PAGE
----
While their father was very family-oriented, he also devoted a lot of time to public service and traveled quite a bit for speaking engagements: he was president of the Vermont Farm Bureau for 21 years and on the local school board for 27 years. Occasionally, he’d take his three children with him, like when he scheduled a talk to Long Island duck farmers during the 1964 World’s Fair, an excursion that Rosina and Wally still remember with delight. “Dad was quite a storyteller,” Rosina said. “When he and his siblings were growing up on the farm, they didn’t have TV or radio. As senior citizens, they’d get together and see who could tell the best stories. They were quite competitive.” Keith Wallace was also elected as both a state representative and then senator. In fact, his political aspirations paved the way for Rosina to come back to the farm.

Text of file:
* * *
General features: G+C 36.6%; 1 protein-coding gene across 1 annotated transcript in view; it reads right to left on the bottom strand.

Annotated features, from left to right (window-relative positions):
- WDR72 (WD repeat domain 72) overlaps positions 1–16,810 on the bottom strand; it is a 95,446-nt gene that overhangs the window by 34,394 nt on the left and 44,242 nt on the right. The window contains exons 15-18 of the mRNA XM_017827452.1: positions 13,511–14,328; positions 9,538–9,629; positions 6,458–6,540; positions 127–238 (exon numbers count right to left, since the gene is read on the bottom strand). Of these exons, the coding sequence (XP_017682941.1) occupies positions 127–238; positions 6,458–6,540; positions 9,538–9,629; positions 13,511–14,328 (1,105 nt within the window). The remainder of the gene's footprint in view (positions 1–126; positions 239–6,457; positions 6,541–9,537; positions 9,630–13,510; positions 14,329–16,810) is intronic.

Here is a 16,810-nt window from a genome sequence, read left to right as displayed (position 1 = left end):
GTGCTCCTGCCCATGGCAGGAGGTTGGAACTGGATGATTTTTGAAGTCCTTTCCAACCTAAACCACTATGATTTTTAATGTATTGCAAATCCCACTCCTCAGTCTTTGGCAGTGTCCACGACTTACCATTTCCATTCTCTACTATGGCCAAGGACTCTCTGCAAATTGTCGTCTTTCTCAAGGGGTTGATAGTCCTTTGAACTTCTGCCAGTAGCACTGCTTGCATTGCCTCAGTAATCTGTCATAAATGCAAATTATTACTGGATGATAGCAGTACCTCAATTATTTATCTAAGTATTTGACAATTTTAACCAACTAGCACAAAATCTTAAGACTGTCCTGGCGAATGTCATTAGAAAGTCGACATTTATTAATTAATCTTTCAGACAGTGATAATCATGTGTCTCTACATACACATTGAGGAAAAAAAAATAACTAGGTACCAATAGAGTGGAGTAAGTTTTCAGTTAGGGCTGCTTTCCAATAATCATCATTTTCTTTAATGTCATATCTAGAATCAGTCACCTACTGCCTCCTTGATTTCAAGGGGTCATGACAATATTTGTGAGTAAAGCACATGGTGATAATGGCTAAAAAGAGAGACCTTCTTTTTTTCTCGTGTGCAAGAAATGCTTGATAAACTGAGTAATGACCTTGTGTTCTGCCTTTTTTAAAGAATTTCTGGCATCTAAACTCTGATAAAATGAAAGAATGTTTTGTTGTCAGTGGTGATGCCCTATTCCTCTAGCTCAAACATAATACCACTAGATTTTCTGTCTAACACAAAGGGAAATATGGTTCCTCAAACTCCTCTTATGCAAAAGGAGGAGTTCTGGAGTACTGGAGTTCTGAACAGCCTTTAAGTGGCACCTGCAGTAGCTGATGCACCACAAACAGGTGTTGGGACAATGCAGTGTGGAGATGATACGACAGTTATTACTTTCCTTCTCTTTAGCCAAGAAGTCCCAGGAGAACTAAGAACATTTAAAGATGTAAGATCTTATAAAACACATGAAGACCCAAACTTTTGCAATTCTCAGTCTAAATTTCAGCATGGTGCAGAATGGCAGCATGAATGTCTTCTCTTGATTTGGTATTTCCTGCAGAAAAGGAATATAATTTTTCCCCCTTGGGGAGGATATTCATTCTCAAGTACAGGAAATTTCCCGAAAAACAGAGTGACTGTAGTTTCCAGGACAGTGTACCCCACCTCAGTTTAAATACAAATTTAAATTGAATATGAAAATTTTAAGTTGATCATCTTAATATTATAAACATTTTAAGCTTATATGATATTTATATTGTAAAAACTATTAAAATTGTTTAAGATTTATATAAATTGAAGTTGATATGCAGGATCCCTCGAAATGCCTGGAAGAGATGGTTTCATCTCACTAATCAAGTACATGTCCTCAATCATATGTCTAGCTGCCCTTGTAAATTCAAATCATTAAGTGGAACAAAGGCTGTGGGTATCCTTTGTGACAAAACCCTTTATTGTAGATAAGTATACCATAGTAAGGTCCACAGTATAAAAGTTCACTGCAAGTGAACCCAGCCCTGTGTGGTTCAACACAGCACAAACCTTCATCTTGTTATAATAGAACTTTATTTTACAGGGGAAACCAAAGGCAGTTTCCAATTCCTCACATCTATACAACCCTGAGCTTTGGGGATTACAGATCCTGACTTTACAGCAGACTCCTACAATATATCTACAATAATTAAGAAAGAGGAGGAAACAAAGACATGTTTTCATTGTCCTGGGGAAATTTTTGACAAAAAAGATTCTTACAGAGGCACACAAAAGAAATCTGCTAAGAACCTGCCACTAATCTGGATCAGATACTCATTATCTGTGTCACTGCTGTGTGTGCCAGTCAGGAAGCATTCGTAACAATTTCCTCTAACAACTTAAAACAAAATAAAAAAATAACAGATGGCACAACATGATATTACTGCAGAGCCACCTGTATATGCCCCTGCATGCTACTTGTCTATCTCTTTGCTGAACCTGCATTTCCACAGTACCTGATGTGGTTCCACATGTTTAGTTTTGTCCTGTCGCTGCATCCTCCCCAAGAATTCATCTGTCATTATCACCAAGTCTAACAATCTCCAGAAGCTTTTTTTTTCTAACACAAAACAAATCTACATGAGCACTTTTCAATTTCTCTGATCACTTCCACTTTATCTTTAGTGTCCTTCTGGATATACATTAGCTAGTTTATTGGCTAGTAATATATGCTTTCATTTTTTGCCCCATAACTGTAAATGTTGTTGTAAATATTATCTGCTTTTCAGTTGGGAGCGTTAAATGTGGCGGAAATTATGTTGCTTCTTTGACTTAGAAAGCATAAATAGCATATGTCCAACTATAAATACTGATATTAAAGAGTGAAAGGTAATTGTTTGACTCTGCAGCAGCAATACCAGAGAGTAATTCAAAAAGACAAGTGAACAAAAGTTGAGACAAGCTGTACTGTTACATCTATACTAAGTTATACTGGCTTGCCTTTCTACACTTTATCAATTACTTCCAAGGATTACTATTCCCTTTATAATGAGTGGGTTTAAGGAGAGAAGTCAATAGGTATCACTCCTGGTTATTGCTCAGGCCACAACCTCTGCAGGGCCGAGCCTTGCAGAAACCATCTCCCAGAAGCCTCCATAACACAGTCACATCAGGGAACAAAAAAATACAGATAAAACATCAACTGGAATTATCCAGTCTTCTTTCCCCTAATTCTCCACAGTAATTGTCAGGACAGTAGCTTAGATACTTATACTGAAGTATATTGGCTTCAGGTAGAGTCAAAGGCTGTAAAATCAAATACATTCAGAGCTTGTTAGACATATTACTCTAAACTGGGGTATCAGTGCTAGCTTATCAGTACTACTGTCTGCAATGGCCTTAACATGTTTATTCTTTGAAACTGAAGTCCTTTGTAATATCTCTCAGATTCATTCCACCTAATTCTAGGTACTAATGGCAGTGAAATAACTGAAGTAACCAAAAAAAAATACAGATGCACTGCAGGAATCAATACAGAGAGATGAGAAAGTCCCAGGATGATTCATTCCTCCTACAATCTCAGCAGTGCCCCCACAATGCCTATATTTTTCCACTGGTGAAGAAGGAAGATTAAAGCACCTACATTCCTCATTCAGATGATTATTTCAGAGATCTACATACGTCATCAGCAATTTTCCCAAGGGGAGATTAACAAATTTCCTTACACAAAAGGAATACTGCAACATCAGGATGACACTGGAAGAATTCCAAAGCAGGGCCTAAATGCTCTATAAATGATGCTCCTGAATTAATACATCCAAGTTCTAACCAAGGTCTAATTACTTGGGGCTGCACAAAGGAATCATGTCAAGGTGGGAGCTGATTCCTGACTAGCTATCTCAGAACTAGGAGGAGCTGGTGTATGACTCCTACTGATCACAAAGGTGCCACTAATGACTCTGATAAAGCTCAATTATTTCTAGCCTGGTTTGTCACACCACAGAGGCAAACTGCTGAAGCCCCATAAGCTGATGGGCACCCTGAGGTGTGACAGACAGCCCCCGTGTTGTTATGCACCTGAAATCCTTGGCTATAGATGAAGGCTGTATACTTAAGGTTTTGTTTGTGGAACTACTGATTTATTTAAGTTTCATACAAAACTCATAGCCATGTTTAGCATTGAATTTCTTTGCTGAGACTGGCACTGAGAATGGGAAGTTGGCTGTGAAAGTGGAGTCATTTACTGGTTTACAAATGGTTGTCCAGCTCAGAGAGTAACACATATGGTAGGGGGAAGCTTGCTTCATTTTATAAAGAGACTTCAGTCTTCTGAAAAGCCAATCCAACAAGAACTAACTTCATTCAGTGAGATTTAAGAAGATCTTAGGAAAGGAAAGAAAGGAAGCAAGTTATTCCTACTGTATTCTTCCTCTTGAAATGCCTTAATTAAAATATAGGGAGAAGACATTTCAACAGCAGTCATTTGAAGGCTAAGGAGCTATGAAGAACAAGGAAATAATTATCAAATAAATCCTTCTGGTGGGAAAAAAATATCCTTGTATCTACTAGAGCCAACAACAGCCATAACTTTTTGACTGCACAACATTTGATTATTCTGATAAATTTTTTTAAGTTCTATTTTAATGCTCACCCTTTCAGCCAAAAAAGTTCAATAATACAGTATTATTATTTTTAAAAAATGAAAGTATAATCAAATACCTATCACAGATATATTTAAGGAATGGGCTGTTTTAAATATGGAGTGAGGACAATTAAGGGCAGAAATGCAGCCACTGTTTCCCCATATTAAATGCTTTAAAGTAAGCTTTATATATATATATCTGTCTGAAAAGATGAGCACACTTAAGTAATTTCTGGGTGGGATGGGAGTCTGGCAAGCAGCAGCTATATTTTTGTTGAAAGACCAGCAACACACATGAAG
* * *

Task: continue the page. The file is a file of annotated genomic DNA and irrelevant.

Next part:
Like her father, Rosina had always loved the farm. “You just grow into it. It’s just a part of who you are,” she said. But she never imagined being a farmer: “I guess I always thought it was a man’s job.” After earning her degree in education, she taught for 12 years but grew unhappy during the last year and by mid-Spring told them that she didn’t wish to return for the next school year. “I was really scared to tell my parents. I thought I’d get a big lecture,” she said. “I waited until Dad was down under a cow to tell him and then he knocked my socks off. He said he wanted to run for office again. He said, ‘If you want to farm, I need the help.’” Rosina came back to the farm in the fall of 1980. “I had 15 years farming with Dad and that was quality time,” she recalled with satisfaction. “He shared so many stories of the land, the farm and family.” A highlight, she said, was accompanying him to the National Farm Bureau meeting at which he received a lifetime achievement award. “Being onstage with him while he received a standing ovation from 5,000 people after his acceptance speech,” she said, beaming at the memory, “was just the best.”